According to the National Center for Health Statistics, 25 percent of Americans, or 76.2 million, are suffering from pain that lasts more than 24 hours at this very moment: Ouch! Lower back pain alone keeps Americans from going to work a total of 149 million days each year, costing the U.S. economy $100 to $200 billion, reports the University of North Carolina at Chapel Hill.
Other common types of chronic pain affect musculoskeletal tissues, knees, hips or the neck. Migraines and severe headaches plague 16.6 percent of adults over 18, per a National Health and Nutrition Survey. Neurological discomfort can reach as high as 12.4 percent, estimates a study from the Mayo Clinic, in Rochester, Minnesota. Even visceral or organ pain associated with heart disease, cancer and pelvic diseases occur in at least 20 percent of the global population, according to the International Association for the Study of Pain, in Seattle.
If chronic pain is affecting you, you feel it and want relief—right now.
Watch Out for Opioids
Unfortunately, conventional medicine often has little to offer most pain patients. Even for something as pervasive as back pain, surgery and steroid injections are usually an unsatisfactory first line of defense, having mixed results at best, seconded by prescriptions for addictive opioid painkillers.
Dr. Nora D. Vokov, director of the National Institute of Drug Abuse, told the U.S. Senate Caucus on International Narcotics Control in 2014 that there were an estimated 2.1 million people in the U.S. suffering from substance abuse disorders related to prescription opioid pain relievers in 2012. The problem is worsening. Every day, 1,000 people are treated in emergency rooms for misusing prescription opioids, according to the U.S. Centers for Disease Control and Prevention.
Go Natural for Effective Relief
Such statistics expose the magnitude of the problem of chronic pain. “It’s daunting, but there are many natural ways to address it that are inexpensive, effective and with what I call side benefits rather than negative side effects,” says Dr. Jacob Teitelbaum, of Kona, Hawaii, author of the smartphone app Cures A-Z. Complementary, integrative or functional medicine, all names for a holistic approach to health care, offer a comforting wealth of gentle ways to address chronic pain, most of which the vast majority of conventional medical doctors are unaware, says Daniel Cherkin, Ph.D., senior investigator emeritus with the Group Health Research Institute, at the University of Washington, in Seattle.
“Effective natural treatments include yoga, acupuncture, chiropractic, meditation, lifestyle changes and exercise,” notes Cherkin. “But since they’re not in most doctors’ medical training or learned repertoire for pain relief, patients aren’t offered the opportunity to try them.”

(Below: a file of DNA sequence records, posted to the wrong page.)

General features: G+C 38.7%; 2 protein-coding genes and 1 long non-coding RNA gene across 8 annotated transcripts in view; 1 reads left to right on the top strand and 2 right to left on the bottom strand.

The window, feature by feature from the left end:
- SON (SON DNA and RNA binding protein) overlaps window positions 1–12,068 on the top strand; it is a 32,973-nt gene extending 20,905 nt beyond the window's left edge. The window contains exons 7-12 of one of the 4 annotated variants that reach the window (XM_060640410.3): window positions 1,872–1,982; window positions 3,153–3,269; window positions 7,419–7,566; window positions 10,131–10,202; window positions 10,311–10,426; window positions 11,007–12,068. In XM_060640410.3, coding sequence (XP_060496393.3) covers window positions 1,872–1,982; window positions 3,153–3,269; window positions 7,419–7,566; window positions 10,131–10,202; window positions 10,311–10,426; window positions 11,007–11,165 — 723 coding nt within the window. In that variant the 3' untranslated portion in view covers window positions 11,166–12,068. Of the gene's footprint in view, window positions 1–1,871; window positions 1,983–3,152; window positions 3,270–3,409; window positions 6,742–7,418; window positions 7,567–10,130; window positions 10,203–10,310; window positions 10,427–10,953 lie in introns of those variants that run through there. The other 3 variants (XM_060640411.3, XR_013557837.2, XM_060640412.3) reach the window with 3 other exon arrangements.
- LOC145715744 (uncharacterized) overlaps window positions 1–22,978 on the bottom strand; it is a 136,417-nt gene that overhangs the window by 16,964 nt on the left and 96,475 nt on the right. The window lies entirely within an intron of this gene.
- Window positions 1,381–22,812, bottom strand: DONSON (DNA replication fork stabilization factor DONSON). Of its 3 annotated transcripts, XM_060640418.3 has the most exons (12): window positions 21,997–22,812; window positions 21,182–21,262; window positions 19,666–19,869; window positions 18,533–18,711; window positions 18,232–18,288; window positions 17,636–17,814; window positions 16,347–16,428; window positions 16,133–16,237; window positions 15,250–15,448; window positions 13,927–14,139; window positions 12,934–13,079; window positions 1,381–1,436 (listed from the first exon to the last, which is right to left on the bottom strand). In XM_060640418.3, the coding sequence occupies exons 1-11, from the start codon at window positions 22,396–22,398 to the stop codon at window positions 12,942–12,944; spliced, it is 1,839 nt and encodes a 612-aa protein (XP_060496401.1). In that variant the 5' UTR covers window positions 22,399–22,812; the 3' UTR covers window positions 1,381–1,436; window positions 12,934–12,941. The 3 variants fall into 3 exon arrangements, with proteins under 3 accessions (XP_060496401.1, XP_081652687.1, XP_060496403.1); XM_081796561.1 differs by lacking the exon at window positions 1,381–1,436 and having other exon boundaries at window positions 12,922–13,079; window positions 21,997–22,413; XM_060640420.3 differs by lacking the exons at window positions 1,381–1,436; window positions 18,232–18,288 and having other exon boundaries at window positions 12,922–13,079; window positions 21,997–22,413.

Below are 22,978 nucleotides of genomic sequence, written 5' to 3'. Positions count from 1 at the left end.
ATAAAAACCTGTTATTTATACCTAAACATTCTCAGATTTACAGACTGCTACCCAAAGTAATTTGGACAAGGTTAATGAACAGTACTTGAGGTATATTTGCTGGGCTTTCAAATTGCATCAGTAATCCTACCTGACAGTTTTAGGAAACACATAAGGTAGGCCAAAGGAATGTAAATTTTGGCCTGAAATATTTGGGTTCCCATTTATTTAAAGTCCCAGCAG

What Helps Relieve Pain
Here are just some of the many natural and affordable forms of pain relief.
Try the Yass method: Mitchell Yass, Ph.D., of St. John’s, Florida, author of The Pain Cure Rx, is busting the myth that musculoskeletal pain is often caused by osteoarthritis. “Arthritis or joint deterioration is rarely the cause of joint pain,” says Yass. He points out that 90 percent of people over 60 have herniated discs, but no associated pain.
Yass treats patients based on his observation that in up to 98 percent of the cases he sees, weak muscles are the underlying cause of joint pain, and strengthening them provides relief. He says his prescribed exercises are usually effective in days or a few weeks.
“Pain is an indication of tissue in distress. For example, pain in the shoulder area is often an impingement of the bicep,” he says. His prescription is strengthening exercises using hand weights for the trapezoid, tricep and serratus anterior muscles. His book suggests a detailed self-diagnosis program and the necessary exercises to strengthen muscles and relieve joint pain (more at Tinyurl.com/ YassIntroInfo).
Address underlying trauma: Osteopath Maud Nerman, of Novato, California, author of Healing Pain and Injury, has broad experience in treating neurological problems and brain injuries and often focuses on physical and emotional trauma as an underlying cause of chronic pain. She explains that the autonomic nervous system that directs unconscious body functions like breathing, digestion and heartbeat is interrupted by such trauma.
“Trauma literally shocks the nervous system,” she says. “The body cannot turn off the ‘fight-or-flight’ reaction, causing a firestorm of inflammation that can lead to a variety of serious diseases, overwhelming the body’s ability to manage its own healing.” Her work has showed how readjusting the body, restoring breathing and reactivating the autonomic nervous system can provide relief in short order.
Consider lifestyle, diet and supplements: “Pain is like the ‘check oil’ light on a car’s dashboard. It signals that something needs attention,” says Teitelbaum, author of Pain Free 1-2- 3. “If the oil light goes on, putting a Band-Aid over it or smashing it with a hammer won’t help.” Teitelbaum recommends an energy optimization approach he dubs SHINE that addresses underlying causes of chronic pain that has worked for 91 percent of the people he’s treated for fibromyalgia and muscle pain.
Sleep—Eight to nine hours a night helps replenish energy and heal muscles.
Hormones—Treat hormone imbalances even if lab tests are “normal”. Immunity—Dysfunctional immune systems and persistent infections can lead to chronic pain.
Nutrition—In Teitelbaum’s studies, optimizing nutritional support, especially B vitamins, vitamin D, ribose, coenzyme Q10 (CoQ10) and magnesium, was helpful. A healthy, high protein, low sugar diet is effectively complemented by a variety of herbs and nutrients, primarily curcumin, boswellia, willow bark and fish oil, nutrients that widespread studies show stop pain better than pharmaceuticals. He’s also a strong proponent of eliminating sugar entirely because it causes inflammation.
Exercise—Daily exercise speeds the healing process and after 10 weeks following the first four SHINE steps, will increase the capacity to exercise.
For migraines, Teitelbaum advocates vitamin B2 (riboflavin). Numerous studies support the effectiveness of dosages of 400 milligrams per day to prevent migraines. After just six weeks of use, a German study published in the European Journal of Neurology shows thats taking a daily riboflavin supplement cut the number of migraine days in half for participants and significantly reduced the amount of migraine medication needed.